May 31, 2023 Special Dispatch No. 10639

Oman Serves Iran By Brokering Exchange Deal To Free Iranian Agent Convicted And Imprisoned In Europe For Terrorism

May 31, 2023
Iran, Oman | Special Dispatch No. 10639

On May 26, 2023, Iranian intelligence officer Assadollah Assadi, a diplomat at the Iranian Embassy in Vienna who in February 2021 was convicted on terrorism charges in Belgium and sent to prison for 20 years, was released back to Iran. In return, Tehran freed a Belgian aid worker, Olivier Vendecasteele, who had been arrested in Iran in 2022, convicted of spying in Iran, flogged, and sentenced to 40 years in prison.[1] The exchange deal was brokered by Oman.

The practice of accusing foreigners such as aid workers from humanitarian organizations, academics, and foreign relatives of Iranian citizens of spying against Iran is one that the Iranian regime uses to politically pressure Western countries for various purposes. One main purpose is to obtain the release of Iranian regime officials who committed crimes abroad.

It should be noted that Oman customarily provides Iran with mediation services with the West, both to lend an appearance of legitimacy to the release of Iranian criminals held in the West, such as in this case, as well as in freeing blocked Iranian assets, or in more significant ways such as in the secret 2013 U.S.-Iran negotiations held in Oman in advance of the open JCPOA nuclear deal negotiations.[2]

In a tweet in response to the news of Assadi's release, Iranian Foreign Minister Hossein Amir-Abdollahian wrote that the "innocent Iranian diplomat" Assadi "had been jailed in Germany and Belgium for about five years illegally and in violation of international law" and thanked "the Sultanate of Oman for its positive efforts in that direction.", May 26, 2023.

The following report examines Assadi's case.

The Case Of Iranian Terrorist "Diplomat" Assadollah Assadi

In February 2021, a Belgian court convicted Assadi of planning, in 2018, a terror bombing attack against a meeting of the France-based National Council of Resistance of Iran, an opposition organization formed by Iranian exiles. The meeting was held in Villepinte, north of Paris, on June 30, 2018, a month after the U.S. withdrew from the JCPOA. The attempted attack was thwarted by the German, Belgian, and French police forces, and, according to Iranian reports, European authorities had received information about it from Israel.[3]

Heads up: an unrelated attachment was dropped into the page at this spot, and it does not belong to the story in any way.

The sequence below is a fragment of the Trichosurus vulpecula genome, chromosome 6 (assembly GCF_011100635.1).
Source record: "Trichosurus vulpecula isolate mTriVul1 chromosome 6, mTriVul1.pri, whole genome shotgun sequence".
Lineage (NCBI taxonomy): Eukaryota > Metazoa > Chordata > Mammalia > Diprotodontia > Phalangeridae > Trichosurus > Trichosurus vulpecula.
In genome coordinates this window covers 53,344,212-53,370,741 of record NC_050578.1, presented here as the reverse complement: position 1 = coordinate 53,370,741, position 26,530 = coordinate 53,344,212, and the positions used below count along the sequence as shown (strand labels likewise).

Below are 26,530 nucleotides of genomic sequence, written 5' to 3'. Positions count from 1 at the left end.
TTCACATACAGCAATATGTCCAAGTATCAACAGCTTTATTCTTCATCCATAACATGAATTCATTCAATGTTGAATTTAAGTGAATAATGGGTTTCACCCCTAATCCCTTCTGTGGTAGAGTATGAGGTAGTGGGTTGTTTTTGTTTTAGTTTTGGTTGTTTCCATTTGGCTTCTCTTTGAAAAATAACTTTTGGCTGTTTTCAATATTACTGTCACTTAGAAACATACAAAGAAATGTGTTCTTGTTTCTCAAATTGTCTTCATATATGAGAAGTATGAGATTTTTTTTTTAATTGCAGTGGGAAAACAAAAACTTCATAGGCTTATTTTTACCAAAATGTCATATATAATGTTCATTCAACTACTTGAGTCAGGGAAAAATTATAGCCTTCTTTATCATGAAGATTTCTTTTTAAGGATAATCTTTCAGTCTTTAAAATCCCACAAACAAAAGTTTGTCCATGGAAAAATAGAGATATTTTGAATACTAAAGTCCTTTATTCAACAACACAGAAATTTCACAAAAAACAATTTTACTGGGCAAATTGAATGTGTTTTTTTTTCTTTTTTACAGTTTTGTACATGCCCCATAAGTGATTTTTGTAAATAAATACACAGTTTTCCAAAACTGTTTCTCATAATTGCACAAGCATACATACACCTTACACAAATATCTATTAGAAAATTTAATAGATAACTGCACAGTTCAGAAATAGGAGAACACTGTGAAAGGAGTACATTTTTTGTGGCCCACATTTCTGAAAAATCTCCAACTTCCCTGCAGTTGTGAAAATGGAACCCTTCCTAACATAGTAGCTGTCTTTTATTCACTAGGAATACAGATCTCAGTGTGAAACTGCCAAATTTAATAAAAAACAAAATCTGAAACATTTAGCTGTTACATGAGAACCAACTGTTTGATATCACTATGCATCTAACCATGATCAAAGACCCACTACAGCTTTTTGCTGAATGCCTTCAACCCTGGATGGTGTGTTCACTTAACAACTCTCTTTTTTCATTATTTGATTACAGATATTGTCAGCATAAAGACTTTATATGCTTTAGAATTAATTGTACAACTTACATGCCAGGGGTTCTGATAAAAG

Assadi (Source:, May 11, 2022)

This was the first time that an European court had convicted an Iranian official on terror charges since the 1979 Islamic Revolution.

European Court Rules That Iranian Regime Supported The Terror Plot – But European Governments Take No Action Against Iran

The court ruled, in February 2021, that the Iranian regime itself had supported the terror plot, but the European governments took no political steps against Iran in this matter.

Assadi had been posted to the Iranian Embassy in Vienna but, according to the Belgian investigators who arrested him in 2018, he was working for the Iranian Intelligence Ministry and engaging in collecting information on Iranian exiles in Europe. According to the Belgian intelligence documents, Assadi was an Iranian intelligence officer in Department 312, the directorate for internal security in the Iranian Intelligence and Security Ministry; this department is considered a terror organization by the EU.[4]

Assadi refused to testify or to show up for the hearings in Antwerp, claiming diplomatic immunity, but the court rejected his claim.

Arrested In Germany, Sentenced To 20 Years In Prison By Belgium

Belgian police also arrested a couple driving a Mercedes who were found to have 550 grams of explosives and a detonator in their luggage. Belgian explosives experts stated that the bomb was professional quality and would have caused very serious damage.

Over 25,000 people gathered for the meeting, among them senior officials from other countries such as former New York mayor Rudy Giuliani and former speaker of the U.S. House of Representatives Newt Gingrich, and former Colombian presidential candidate and anti-corruption activist Ingrid Betancourt Pulecio.

Assadi was arrested in Germany a day after the couple's apprehension, and transferred to Belgium. Authorities said that at the time of his arrest he had been on vacation in Germany, where his immunity did not apply.

Although Assadi had operated out of Vienna under diplomatic immunity, the prosecution stated that he had actually served as operational commander of the planned attack. It said that he himself had recruited the couple with the bomb years previously to collect information on Iranian opposition activists in Europe. The investigators said that Assadi had brought the explosives into Austria on a commercial flight from Iran, and then had given the device to the couple when he met them at a Pizza Hut in Luxembourg.


[1], May 26, 2023.

[2] There are also reports on current Omani mediation between the U.S. and Iran on issues related to the JCPOA negotiations and on freeing Iranian funds held in South Korea.

[3], May 9, 2022. See also, May 26, 2023.

[4], February 4, 2021.

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